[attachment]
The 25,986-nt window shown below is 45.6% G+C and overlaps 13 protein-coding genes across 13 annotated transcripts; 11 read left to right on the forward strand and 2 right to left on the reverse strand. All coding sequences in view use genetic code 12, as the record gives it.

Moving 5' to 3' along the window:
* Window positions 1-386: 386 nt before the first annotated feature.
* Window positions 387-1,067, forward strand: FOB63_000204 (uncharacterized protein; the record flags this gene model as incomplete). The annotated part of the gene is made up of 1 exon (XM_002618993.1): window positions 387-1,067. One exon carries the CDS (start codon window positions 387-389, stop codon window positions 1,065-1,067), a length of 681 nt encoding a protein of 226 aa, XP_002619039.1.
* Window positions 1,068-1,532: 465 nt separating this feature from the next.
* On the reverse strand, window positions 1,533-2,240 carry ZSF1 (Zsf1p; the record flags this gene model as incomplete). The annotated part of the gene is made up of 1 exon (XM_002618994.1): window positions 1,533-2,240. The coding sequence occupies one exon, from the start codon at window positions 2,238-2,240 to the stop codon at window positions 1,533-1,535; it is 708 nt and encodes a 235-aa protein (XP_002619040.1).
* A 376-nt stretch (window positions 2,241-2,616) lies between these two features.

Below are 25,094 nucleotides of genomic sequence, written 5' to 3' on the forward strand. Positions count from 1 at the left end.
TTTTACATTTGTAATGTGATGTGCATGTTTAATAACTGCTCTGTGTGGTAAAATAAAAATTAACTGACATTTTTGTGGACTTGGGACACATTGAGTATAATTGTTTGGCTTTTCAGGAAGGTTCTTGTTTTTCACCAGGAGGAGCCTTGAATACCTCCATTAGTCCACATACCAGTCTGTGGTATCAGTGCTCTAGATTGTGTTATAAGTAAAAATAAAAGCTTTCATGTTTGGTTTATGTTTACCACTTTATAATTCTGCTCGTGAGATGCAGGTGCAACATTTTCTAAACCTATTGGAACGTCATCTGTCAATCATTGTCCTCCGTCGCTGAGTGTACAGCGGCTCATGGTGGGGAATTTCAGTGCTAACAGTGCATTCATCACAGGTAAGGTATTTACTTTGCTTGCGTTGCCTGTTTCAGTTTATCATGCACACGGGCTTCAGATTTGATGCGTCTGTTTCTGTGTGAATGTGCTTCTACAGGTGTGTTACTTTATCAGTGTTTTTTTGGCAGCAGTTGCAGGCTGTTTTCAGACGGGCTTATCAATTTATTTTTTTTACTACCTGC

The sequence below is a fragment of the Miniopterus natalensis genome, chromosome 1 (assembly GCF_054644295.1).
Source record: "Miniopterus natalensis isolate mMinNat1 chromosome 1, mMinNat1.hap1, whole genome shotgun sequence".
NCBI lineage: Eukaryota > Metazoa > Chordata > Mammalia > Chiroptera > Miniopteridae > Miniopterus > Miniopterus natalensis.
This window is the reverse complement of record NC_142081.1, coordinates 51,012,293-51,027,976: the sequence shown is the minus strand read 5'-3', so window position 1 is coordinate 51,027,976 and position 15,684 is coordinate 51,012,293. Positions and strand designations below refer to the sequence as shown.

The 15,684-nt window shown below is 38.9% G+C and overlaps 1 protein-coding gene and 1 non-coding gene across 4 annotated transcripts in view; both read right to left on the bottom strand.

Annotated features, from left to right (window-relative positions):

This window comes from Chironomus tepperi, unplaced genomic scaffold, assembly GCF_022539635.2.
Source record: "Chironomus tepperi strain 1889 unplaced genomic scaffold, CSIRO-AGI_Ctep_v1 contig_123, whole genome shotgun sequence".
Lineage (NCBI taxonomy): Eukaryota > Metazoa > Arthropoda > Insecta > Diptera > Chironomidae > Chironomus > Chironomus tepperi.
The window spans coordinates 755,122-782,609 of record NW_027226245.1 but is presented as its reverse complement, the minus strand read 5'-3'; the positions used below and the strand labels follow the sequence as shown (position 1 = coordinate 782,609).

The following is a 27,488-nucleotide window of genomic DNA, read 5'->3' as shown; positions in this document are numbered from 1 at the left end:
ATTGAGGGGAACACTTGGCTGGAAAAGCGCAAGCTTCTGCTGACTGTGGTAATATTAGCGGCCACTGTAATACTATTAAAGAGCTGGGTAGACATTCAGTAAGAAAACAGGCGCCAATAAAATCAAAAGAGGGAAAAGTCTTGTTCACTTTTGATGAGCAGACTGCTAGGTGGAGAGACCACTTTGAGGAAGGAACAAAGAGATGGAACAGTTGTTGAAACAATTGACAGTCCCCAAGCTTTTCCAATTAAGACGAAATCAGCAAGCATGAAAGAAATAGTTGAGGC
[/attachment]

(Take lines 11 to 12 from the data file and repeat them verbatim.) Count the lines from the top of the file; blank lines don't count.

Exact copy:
Source record: "Miniopterus natalensis isolate mMinNat1 chromosome 1, mMinNat1.hap1, whole genome shotgun sequence".
NCBI lineage: Eukaryota > Metazoa > Chordata > Mammalia > Chiroptera > Miniopteridae > Miniopterus > Miniopterus natalensis.